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Continued, continued by aemathisphd (10/12/11)       ⇌ (@jayn0t)       

You write, "Since I didn't answer 'yes' to both questions, I don't need to answer this question. In fact, I don't need to answer it anyway. Instead, I will ask another question: why is the Sieg Heil salute regarded as particularly offensive, compared with, say, the salute of the US Air Force, which has surely killed at least as many people as the Nazi regime?"


Well, two issues here:


(1) There's no specific salute for the US Air Force, or most military organizations, for that matter, so the question strikes me as vaguely irrelevant. That being said...

(2) I assume the question, rather, is why the Nazis are more offensive than the US Air Force.


Making that assumption, I'll note that i read your pamphlet on anti-fascism, with which I had some rather large complaints. The one that's relevant here is this notion that fascism, and particularly National Socialism, is not an inherently "worse" form of government. Part of what, I think, leads to this conclusion on your part is your belief that murdering Jews in camps with poison gas is of the same "value" (for lack of a better term) as murdering Germans in Dresden or elsewhere with fire bombing.


From the standpoint of the victims, you're quite correct. Dead is dead, and if all human beings are of equal value (again, not a great word), then no murder is "worse" than another. True enough.


The problem, the way I look at it, is from the standpoint of the murderers. The intent of the USAF and RAF in, e.g., bombing Dresden was not to eradicate the German people from the continent of Europe. Thus, the action does not amount to genocide. The killing of Jews in Europe during the same period by the Nazis and their allies did amount to genocide, in part because of the matter of intent.


Part of understanding what I mean is based on an understanding of what genocide actually is. Using a fairly strict set of criteria, genocide ends up being a relatively rare thing. ("Acts of genocide" are far more common, but still not as common as alleged.) Probably only the Ottoman Turks vis-à-vis the Armenians of Anatolia and the Hutu Power clique of Rwanda vis-à-vis that country's Tutsi minority in 1994 qualify as equivalent events in history to the actions taken by Nazi Germany against the Jews (and Gypsies, it bears mentioning).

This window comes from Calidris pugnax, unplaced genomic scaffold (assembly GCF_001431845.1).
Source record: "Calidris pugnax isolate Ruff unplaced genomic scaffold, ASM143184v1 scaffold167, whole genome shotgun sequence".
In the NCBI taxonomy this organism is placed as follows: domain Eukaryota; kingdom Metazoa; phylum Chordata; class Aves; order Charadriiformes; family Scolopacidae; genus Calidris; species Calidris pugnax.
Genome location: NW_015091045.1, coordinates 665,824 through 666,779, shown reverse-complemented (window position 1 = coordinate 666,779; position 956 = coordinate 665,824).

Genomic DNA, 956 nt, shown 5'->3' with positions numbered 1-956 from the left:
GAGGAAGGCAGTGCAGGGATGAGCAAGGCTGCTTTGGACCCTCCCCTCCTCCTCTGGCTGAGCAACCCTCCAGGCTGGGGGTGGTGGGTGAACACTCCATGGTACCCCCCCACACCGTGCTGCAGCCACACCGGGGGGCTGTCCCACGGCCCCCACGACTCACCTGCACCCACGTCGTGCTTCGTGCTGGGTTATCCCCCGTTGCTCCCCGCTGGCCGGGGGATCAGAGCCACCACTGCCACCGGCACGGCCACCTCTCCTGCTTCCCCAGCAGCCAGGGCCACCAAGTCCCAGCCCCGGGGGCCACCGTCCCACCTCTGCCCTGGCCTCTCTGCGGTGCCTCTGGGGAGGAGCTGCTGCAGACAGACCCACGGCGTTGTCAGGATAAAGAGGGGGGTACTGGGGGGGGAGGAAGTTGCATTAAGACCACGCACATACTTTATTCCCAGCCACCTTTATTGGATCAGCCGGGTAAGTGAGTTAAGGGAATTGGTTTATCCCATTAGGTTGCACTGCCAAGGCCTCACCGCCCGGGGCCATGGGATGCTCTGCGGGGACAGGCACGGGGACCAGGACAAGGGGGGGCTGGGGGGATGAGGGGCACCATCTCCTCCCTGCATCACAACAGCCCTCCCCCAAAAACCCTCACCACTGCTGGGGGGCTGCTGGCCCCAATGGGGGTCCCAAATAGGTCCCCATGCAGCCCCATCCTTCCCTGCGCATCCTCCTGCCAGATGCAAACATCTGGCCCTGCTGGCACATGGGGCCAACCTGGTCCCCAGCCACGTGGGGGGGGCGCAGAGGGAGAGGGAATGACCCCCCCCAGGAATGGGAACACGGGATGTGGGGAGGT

That's one reason why what the Nazis did during the war is worse than what the USAF or RAF did. Of course, your mileage may vary on that point, but that's one reason why at least I find a Sieg Heil salute far more offensive that, say, "Off We Go Into the Wild Blue Yonder" (the song of the USAF).


Also, although it's a lesser point, we accept, as human beings, that civilan populations will die as a consequence of war. Ergo, we can feel badly that German civilians were killed during WWII, and we should note that there was little or no excuse to kill these civilians in the manner that they were killed, particularly given how close the war was to ending in, say, February 1945, when Dresden was bombed. However, that was also not a consideration for the Nazis in bombing London (or Rotterdam or Warsaw), nor was it the U.S.'s concern in bombing Hiroshima and Nagasaki or the Japanese in bombing Nanjing. I think you catch my drift.


We do not, however, accept it as a normal consequence of war that one of the combatants will deliberately target a trans-national, or for that matter a national or subnational, ethnic, religious, linguistic, or other "organic" group of people for mass murder. That's another point that makes what the Nazis did far worse.


If you want a comparable point in American history, then point to the U.S. treatment of the Lakota and related tribes, but drawing a moral equivalence between the Nazis' behavior during WWII and virtually any other combatant, with the possible exceptions of the Japanese in limited instances and the Soviets in the first and last year of the war (in Poland and the Baltics and in Germany, respectively), is, I think, wrong-headed.



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